A number of federal regulators, including the Consumer Financial Protection Bureau and the Federal Trade Commission, yesterday affirmed their commitment to ensuring that artificial intelligence does not violate the rights or take advantage of consumers.
The Department of Justice’s Civil Rights Division, the CFPB, the FTC, and the Equal Employment Opportunity Commission (EEOC) released a joint statement outlining their commitment to enforce relevant laws and regulations.
These agencies have previously expressed concerns about potentially harmful AI applications and have resolved to enforce their collective authorities to monitor such systems’ development and usage. Key concerns addressed include black box algorithms, algorithmic marketing, abusive AI technology usage, digital redlining, and repeat offenders’ use of AI.
“We already see how AI tools can turbocharge fraud and automate discrimination, and we won’t hesitate to use the full scope of our legal authorities to protect Americans from these threats,” said Lina Khan, chair of the FTC. “Technological advances can deliver critical innovation — but claims of innovation must not be cover for lawbreaking. There is no AI exemption to the laws on the books, and the FTC will vigorously enforce the law to combat unfair or deceptive practices or unfair methods of competition.”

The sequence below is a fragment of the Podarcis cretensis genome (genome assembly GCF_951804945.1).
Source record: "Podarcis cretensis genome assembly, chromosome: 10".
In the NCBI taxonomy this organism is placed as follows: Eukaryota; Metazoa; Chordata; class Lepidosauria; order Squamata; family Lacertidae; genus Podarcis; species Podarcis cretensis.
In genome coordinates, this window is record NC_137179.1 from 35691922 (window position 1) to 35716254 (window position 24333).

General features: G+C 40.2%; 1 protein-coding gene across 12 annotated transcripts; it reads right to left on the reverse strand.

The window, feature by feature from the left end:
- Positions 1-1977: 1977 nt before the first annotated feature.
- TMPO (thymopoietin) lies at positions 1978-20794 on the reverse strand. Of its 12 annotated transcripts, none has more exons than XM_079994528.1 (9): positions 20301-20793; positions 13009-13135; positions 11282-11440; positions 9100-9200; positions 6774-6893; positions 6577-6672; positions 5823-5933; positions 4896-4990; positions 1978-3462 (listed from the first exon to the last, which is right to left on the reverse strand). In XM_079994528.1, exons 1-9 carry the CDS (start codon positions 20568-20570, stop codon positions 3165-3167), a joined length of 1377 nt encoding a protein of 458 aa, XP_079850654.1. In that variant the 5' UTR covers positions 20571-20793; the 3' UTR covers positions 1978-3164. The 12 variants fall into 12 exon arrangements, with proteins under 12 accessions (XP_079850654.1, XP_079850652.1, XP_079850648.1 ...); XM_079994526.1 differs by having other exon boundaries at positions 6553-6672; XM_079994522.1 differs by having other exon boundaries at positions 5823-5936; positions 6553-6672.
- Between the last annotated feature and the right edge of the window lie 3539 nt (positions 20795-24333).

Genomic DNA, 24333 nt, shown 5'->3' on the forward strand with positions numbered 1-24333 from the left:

The CFPB has taken several steps to protect consumers from violations, such as issuing interpretive rules on digital marketers, proposing a registry to detect repeat offenders, and launching a whistleblower channel for tech workers. It will continue to collaborate with the DOJ, FTC, and EEOC to enforce federal consumer financial protection laws, whether violations occur through traditional means or advanced technologies.
“When consumers and regulators do not know how decisions are made by artificial intelligence, consumers are unable to participate in a fair and competitive market free from bias,” said CFPB Director Rohit Chopra.
A white paper on the current chatbot market and its impact on consumers’ interactions with financial institutions will be released by the CFPB this spring. Financial services professionals must stay informed and adapt their practices to ensure compliance with these evolving regulations.